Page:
United States District Court, E.D. Arkansas, Jonesboro Division
PROPOSED FINDINGS AND RECOMMENDATION
following Proposed Findings and Recommendation have been sent
to United States District D.P. Marshall Jr. You may file
written objections to all or part of this Recommendation. If
you do so, those objections must: (1) specifically explain
the factual and/or legal basis for your objection; and (2) be
received by the Clerk of this Court within fourteen (14) days
of this Recommendation. By not objecting, you may waive the
right to appeal questions of fact.
Charles David Earwood, currently in custody at the Crittenden
County Detention Center, filed a pro se Complaint
pursuant to 42 U.S.C. § 1983 on September 27, 2018.
(Doc. No. 1). He later filed a motion to proceed in forma
pauperis (“IFP”), which was granted. (Doc.
Nos. 3, 4).
Earwood's Complaint contained unrelated and legally
distinct claims based on wholly separate incidents, the Court
directed Earwood to file an amended complaint describing only
one factually related incident or issue. (Doc. No. 4).
Earwood filed his Amended Complaint on October 24, 2018.
(Doc. No. 8).
docketing the complaint, or as soon thereafter as
practicable, the Court must review the complaint to identify
cognizable claims or dismiss the complaint if it: (1) is
frivolous or malicious; (2) fails to state a claim upon which
relief may be granted; or (3) seeks monetary relief against a
defendant who is immune from such relief. See 28
U.S.C. § 1915A. Federal Rule of Civil Procedure 8(a)(2)
requires only “a short and plain statement of the claim
showing that the pleader is entitled to relief.” In
Bell Atlantic Corporation v. Twombly, 550 U.S. 544,
555 (2007) (overruling Conley v. Gibson, 355 U.S. 41
(1957), and setting new standard for failure to state a claim
upon which relief may be granted), the court stated, “a
plaintiff's obligation to provide the ‘grounds'
of his ‘entitle[ment] to relief' requires more than
labels and conclusions, and a formulaic recitation of the
elements of a cause of action will not do....Factual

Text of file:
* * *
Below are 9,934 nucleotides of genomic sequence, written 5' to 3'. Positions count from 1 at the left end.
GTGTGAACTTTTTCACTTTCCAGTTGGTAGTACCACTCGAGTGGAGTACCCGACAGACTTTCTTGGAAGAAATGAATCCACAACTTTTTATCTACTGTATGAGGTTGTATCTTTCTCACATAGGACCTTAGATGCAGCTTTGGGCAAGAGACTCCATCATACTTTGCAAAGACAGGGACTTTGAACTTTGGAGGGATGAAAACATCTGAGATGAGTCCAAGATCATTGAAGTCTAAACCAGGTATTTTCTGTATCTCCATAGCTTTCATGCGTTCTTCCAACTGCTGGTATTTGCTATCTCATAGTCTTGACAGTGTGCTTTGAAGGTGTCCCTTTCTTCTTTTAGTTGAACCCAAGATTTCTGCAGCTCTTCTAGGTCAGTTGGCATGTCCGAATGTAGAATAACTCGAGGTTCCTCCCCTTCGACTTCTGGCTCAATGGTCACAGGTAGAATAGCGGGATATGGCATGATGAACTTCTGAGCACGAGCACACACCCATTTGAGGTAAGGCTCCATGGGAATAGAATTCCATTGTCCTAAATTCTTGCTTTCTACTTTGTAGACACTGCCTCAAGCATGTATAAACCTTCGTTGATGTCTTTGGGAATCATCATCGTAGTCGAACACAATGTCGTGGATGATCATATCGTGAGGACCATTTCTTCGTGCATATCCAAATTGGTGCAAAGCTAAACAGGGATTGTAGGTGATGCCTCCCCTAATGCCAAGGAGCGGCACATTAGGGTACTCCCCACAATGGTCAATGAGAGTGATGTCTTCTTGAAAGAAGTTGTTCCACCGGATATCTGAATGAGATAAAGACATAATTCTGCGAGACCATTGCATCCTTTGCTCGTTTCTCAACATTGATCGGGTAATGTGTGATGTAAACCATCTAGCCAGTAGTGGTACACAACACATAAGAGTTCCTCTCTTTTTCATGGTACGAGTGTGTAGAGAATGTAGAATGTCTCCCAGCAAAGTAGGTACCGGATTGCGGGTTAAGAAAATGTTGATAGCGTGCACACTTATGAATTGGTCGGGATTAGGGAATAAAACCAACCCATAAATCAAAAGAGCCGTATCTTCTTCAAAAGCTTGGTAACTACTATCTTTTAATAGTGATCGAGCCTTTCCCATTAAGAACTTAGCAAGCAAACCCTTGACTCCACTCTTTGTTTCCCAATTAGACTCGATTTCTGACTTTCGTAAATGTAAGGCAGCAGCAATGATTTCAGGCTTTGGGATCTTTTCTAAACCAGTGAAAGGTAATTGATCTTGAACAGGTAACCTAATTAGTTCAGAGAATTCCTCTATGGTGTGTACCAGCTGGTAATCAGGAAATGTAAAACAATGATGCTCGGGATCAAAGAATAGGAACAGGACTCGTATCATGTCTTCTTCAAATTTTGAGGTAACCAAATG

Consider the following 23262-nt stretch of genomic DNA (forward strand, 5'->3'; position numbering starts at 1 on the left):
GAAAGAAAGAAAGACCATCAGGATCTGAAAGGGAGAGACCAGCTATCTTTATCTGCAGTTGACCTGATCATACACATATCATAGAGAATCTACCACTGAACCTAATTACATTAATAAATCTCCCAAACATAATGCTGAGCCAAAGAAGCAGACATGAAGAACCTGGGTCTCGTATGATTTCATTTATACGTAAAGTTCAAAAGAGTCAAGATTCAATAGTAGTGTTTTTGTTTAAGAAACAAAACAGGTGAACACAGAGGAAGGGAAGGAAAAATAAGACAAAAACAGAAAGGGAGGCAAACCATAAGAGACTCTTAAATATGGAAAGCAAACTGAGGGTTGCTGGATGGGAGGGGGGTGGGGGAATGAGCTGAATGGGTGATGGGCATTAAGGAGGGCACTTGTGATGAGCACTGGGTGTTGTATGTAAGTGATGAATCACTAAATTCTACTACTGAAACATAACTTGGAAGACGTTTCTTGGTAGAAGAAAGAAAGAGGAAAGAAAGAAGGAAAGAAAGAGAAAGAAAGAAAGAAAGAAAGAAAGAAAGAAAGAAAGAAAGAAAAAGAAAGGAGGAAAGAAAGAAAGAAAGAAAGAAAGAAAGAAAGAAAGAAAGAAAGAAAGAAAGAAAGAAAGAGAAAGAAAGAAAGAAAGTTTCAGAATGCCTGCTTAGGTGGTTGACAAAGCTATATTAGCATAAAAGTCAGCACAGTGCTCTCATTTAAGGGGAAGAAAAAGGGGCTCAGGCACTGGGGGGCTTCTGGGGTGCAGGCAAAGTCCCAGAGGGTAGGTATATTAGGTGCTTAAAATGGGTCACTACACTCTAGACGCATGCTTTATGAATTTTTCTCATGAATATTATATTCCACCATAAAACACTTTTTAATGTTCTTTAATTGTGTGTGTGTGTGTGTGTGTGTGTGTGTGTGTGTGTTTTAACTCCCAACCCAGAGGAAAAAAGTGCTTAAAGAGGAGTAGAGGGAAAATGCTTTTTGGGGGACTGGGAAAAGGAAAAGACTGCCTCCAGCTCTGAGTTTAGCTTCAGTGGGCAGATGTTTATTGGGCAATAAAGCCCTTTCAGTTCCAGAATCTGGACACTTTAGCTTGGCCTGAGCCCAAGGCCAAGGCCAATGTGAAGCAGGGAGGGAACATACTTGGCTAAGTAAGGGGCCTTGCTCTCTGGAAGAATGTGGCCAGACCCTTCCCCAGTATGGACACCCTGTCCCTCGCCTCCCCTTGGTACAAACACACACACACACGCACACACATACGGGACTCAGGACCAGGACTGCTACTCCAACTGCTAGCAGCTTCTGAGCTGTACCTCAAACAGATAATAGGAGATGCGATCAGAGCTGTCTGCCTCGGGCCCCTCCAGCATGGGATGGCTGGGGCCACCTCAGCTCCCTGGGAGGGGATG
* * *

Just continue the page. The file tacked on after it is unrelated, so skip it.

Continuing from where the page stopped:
allegations must be enough to raise a right to relief above
the speculative level, ” citing 5 C. Wright
& A. Miller, Federal Practice and Procedure § 1216,
pp. 235-236 (3d ed. 2004). A complaint must contain enough
facts to state a claim to relief that is plausible on its
face, not merely conceivable. Twombly at 570.
However, a pro se plaintiff's allegations must
be construed liberally. Burke v. North Dakota Dept. of
Corr. & Rehab., 294 F.3d 1043, 1043-1044 (8th
Cir.2002) (citations omitted).
case arises out of Earwood's arrest and continued
detention. (Doc. Nos. 1, 8). According to Earwood, the
warrant pursuant to which he was arrested was based on
conduct that took place in 2009. (Doc. No. 1, at 1; Doc. No.
8, at 1). He maintains that the statute of limitations on the
alleged criminal offense expired long before he was taken
into custody. (Doc. No. 1, at 1; Doc. No. 8, at 1). He
further maintains that Defendants Dianne Kelley, Phillip
Morris Kelley, Gary Kelley, and Dennis Barns worked together
to achieve his allegedly unlawful arrest. (Doc. No. 8, at 5).
Earwood complains that after his arrest he has lived in a
state of anxiety, and “that even though innocent, he
may be found guilty.” (Doc. No. 8, at 6). He also
alleges that he is beaten when he goes outside of his cell
because of his relation to Circuit Court Judge John Fogleman
and Chief of Police Gary Kelley, as well as making a medical
claim. (Doc. No. 8, at 6-7). Finally, although not entirely
clear from a reading of the amended complaint, Earwood
complains about the medical care provided to him and his
conditions of confinement. He seeks damages, among other
relief. (Doc. No. 8, at 7-8).
of the Federal Rules of Civil Procedure allows a plaintiff to
proceed against multiple defendants when the claims against
them arise out of the same series of occurrences and present
questions of law or fact common to all defendants.
Fed.R.Civ.P. 20; Mosley v. Gen. Motors Corp., 497
F.2d 1330, 1333 (8th Cir. 1974). To the extent Earwood makes
claims based on conditions of confinement and his medical
care, those claims do not arise out of the same occurrences
as his allegedly unlawful arrest and detention, or present
questions of law or fact common to all defendants.
Accordingly, those claims should be dismissed.
criminal charges are pending in state court. (See
Doc. No. 8, at 6). In Younger v. Harris, 401 U.S.
37, 43-45 (1971), the Supreme Court held that federal courts
should abstain from interfering in ongoing state proceedings.
The Court explained the rationale for such abstention as
[The concept of federalism] represent[s] . . . a system in
which there is sensitivity to the legitimate interests of
both State and National Governments, and in which the
National Government, anxious though it may be to vindicate
and protect federal rights and federal interests, always
endeavors to do so in ways that will not unduly interfere
with the legitimate activities of the States.
Id. at 44.
a federal court must abstain from entertaining constitutional
claims when: (1) there is an ongoing state judicial
proceeding; (2) the state proceeding implicates important
state interests; and (3) there is an adequate opportunity in
the state proceedings to raise the constitutional challenges.
YamahaMotor Corp. v. Stroud, 179 F.3d 598,
602 (8th Cir. 1999); Yamaha Motor Corp. v. Riney, 21
F.3d 793, 797 (8th Cir. 1994). If all three questions are
answered affirmatively, a federal court should abstain unless
it detects “bad faith, harassment, or some other